JaimeB

    "Why spend life seeking that which does not satisfy? Why remain a slave, when freedom waits? Let your life shine; illumine the world with your truth!"

    My Wardrobe
    My Reviews

    Fiat justitia ruat cćlum.

    Let justice be done, even if the sky should fall.

    Lucius Calpurnius Piso Caesoninus

    Qui nihil potest sperare, desperet nihil.
    Let him who can hope for nothing despair of nothing.

    Male irato ferrum committitur.
    It is an evil thing to arm an angry man.
    —Seneca

  16. #16

    Default Re: Tips about French

    I love Eau de Toilette...
    Are you not entertained??? Is this not why you are here??

  17. #17

    Default Re: Tips about French

    Quote Originally Posted by knightowl View Post
    I love Eau de Toilette...
    Yeah!! Let's get started on the 100 meanings of toilette in French and other languages...
    Quote Originally Posted by JaimeB
    Oh, well, all the things you didn't want or need to know...
    Very enlightening, Jaime – thanks for élan ! I admit to having taken a shortcut. Park, fountains and chateau is all that’s left from the royal splendor of Versailles. le daim (dama, in C. von Linné’s latin) and other targets of the royal hunts live in the zoo now.
    Quote Originally Posted by beachroses
    Still trying to figure out why suede is masculine...
    Maybe this helps: for some time in history Swedish gloves were popular all over Europe because leather from elk and reindeer was used to make thosegants de suede, and the French word suede’ became synonymous for soft leather. Both, the elk, and le gant are masculine in several languages, and in some cases only Freud may have known why. Rudolph is a boy, as all of us know of course.
    Last edited by narcus; 26th November 2007 at 09:35 AM. Reason: Automerged Doublepost
    'Il mondo dei profumi č un universo senza limiti: una fraganza puo rievocare sensazioni, luoghi, persone o ancora condurre in uno spazio di nuove dimensioni emozionali' L. V.

  18. #18

    Default Re: Tips about French

    oh oh parbleu, mon ami Narcus!!!
    Les gants sont masculin...mdr!
    (mdr = mourir de rire, the french equal for lol)

  19. #19

    Default Re: Tips about French

    Quote Originally Posted by beachroses View Post
    On the internet, I try not to get anal about people's spelling unless it's some stinkin' shill.


    Those stinkin' shills!:wave:

  20. #20
    Basenotes Plus

    JaimeB's Avatar
    Join Date
    Oct 2005
    Location
    San Francisco, California
    Posts
    5,414
    Blog Entries
    140

    Default Re: Tips about French

    Quote Originally Posted by knightowl View Post
    I love Eau de Toilette...
    The word toilette comes from the word toile, "cloth;" this word derives in turn from the Latin word tela "cloth," derived from texo "I weave," as in "textile." BTW, the English word "towel" derives etymologically from the French word toile. (The modern French word for "towel" is serviette, which can also mean "napkin." A serviette de bain would be a bath towel; a serviette de table, a table napkin.)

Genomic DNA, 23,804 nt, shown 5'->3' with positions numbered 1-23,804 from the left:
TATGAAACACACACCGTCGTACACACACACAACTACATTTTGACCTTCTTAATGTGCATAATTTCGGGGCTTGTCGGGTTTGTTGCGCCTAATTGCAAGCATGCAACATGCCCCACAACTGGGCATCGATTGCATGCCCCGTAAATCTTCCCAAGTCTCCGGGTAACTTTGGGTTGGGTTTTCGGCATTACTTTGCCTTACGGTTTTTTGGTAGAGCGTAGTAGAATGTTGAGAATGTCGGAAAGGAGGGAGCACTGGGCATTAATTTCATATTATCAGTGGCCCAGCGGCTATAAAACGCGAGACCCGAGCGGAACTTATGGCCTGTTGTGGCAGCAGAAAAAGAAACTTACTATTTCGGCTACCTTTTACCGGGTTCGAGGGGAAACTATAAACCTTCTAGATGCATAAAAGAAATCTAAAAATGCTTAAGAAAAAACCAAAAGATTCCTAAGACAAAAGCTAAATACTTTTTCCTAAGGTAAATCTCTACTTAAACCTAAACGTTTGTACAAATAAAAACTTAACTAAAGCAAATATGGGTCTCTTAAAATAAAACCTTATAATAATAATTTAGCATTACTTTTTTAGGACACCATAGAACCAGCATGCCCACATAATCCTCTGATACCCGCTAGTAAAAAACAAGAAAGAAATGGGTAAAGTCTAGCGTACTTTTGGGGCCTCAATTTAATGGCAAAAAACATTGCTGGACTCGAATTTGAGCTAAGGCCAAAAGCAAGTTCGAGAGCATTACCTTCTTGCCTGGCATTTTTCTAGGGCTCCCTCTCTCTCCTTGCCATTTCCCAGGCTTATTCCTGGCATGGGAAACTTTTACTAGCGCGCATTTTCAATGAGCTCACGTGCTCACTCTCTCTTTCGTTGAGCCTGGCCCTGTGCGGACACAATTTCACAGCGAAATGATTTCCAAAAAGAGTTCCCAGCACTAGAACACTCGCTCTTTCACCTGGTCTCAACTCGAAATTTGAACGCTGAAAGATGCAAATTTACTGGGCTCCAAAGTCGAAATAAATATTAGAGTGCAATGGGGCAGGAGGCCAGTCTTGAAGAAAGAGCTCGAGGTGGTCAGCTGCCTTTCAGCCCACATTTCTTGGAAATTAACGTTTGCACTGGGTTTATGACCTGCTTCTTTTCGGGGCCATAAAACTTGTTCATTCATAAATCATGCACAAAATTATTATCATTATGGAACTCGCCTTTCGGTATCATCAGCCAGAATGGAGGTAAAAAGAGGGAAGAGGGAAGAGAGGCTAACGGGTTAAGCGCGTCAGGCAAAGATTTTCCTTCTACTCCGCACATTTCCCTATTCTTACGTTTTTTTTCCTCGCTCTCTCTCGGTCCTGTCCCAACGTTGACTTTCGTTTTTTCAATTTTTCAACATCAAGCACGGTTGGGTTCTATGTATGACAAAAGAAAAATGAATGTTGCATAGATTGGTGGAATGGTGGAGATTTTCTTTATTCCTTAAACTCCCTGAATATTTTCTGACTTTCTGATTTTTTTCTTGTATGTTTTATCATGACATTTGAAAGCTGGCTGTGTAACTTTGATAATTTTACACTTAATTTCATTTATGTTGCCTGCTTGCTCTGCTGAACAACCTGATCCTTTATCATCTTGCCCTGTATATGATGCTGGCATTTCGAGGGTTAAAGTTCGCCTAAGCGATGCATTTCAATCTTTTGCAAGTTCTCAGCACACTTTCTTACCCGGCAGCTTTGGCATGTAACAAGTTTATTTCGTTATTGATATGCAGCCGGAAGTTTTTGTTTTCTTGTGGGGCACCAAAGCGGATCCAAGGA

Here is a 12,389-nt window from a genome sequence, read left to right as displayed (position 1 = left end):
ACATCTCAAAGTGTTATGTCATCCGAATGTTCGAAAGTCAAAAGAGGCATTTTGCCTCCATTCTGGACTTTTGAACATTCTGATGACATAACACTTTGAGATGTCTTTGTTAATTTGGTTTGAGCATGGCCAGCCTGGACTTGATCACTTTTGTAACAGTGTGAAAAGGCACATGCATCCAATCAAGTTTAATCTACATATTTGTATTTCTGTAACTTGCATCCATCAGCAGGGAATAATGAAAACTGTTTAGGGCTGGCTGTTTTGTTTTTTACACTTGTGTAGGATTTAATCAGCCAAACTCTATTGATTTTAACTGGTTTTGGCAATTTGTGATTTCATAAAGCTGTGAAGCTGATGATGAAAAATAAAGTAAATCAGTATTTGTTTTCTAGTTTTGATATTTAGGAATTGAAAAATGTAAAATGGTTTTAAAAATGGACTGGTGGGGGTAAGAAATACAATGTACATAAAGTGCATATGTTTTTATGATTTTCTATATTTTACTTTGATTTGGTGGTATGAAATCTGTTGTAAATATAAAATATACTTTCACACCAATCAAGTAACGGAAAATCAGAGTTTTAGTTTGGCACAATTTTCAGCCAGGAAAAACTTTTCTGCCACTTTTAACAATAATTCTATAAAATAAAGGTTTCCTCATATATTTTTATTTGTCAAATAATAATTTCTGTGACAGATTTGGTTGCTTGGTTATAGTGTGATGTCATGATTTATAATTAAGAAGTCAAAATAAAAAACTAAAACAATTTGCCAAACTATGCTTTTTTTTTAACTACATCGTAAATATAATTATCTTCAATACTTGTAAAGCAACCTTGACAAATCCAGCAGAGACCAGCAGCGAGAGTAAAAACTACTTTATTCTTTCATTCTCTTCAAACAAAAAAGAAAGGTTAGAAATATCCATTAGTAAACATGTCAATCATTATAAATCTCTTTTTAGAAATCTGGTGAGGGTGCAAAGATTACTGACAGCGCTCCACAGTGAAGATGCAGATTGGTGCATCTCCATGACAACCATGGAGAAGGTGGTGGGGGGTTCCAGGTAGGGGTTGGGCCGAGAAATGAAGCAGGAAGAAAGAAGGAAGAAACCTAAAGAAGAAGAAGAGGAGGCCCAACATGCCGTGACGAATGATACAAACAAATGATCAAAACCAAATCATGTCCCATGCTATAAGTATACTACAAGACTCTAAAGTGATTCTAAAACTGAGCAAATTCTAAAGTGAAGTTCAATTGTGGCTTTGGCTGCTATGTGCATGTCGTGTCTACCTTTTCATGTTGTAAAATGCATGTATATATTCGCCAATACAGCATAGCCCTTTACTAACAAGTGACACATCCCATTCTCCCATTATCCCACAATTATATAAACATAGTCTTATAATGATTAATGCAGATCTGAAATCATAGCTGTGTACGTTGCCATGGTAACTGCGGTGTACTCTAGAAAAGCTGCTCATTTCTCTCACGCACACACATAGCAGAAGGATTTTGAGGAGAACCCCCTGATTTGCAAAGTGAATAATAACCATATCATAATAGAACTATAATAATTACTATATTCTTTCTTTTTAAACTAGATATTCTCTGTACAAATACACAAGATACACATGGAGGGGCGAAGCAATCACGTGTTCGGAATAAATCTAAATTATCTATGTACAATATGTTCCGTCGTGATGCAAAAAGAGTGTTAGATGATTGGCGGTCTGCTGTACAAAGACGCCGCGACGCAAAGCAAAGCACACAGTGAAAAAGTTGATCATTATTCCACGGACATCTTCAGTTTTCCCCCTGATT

Toilette originally meant a small cloth, "-ette" being a diminutive suffix in French. (Yes, the feminine form, students of French, since toile is a feminine noun.) The small cloth was used for one's daily cleansing routine. Faire la toilette can still mean to wash up or otherwise clean oneself to prepare for the day. Another (one hopes) small cloth was used to wipe one's bottom after defecation (this is technically a torchon in French, mentioned more than once in the naughty narratives of Rabelais, the 16th-century author of Gargantua and Pantgruel). Nowadays, we have paper products. It is from this other notion of toilette that I suspect the word came to be applied to the more unsavory aspects of clean-up in the English expression "go to the toilet."

    In Britain, of course, "WC" is the common word for the place; colloquially, one also uses the word "loo." (From Waterloo, WC being an abbreviation of "water closet." Get it? Wink, wink, nudge, nudge.) A rather old-fashioned British equivalent of the American's "go to the toilet" is "spend a penny," probably referring to public pay-toilets in the days when everything was a lot cheaper. We shan't mention the far more basic "having a slash," often an outdoor activity sometimes done behind a convenient bush.

    Eau de toilette was used as part of one's daily sanitary preparations, hence the name. Among perfumers (as many Basenoters are likely to be aware), the term refers to an alcohol-and-water based fragrance of medium concentration.

    Some people use "toilet water" in English to mean the perfumer's eau de toilette (EdT to the initiated); whereas others may intend it to mean water from the commode, such as thirsty house dogs are reputed to drink. Blecch!
    Last edited by JaimeB; 26th November 2007 at 08:44 PM.